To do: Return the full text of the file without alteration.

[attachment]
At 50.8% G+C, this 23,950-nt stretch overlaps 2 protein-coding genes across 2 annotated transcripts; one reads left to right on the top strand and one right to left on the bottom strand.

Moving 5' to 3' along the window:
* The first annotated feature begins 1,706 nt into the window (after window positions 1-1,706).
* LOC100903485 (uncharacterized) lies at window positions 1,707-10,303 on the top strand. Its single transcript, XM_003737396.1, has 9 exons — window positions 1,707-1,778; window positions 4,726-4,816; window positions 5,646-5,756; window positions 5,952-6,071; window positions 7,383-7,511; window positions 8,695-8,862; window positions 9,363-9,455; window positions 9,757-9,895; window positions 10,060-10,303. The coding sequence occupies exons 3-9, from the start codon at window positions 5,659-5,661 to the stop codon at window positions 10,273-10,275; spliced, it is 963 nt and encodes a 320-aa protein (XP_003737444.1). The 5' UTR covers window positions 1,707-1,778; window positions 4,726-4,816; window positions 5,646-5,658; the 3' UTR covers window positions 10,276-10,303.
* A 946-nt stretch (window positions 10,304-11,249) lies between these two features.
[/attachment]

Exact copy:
At 50.8% G+C, this 23,950-nt stretch overlaps 2 protein-coding genes across 2 annotated transcripts; one reads left to right on the top strand and one right to left on the bottom strand.

Moving 5' to 3' along the window:
* The first annotated feature begins 1,706 nt into the window (after window positions 1-1,706).
* LOC100903485 (uncharacterized) lies at window positions 1,707-10,303 on the top strand. Its single transcript, XM_003737396.1, has 9 exons — window positions 1,707-1,778; window positions 4,726-4,816; window positions 5,646-5,756; window positions 5,952-6,071; window positions 7,383-7,511; window positions 8,695-8,862; window positions 9,363-9,455; window positions 9,757-9,895; window positions 10,060-10,303. The coding sequence occupies exons 3-9, from the start codon at window positions 5,659-5,661 to the stop codon at window positions 10,273-10,275; spliced, it is 963 nt and encodes a 320-aa protein (XP_003737444.1). The 5' UTR covers window positions 1,707-1,778; window positions 4,726-4,816; window positions 5,646-5,658; the 3' UTR covers window positions 10,276-10,303.
* A 946-nt stretch (window positions 10,304-11,249) lies between these two features.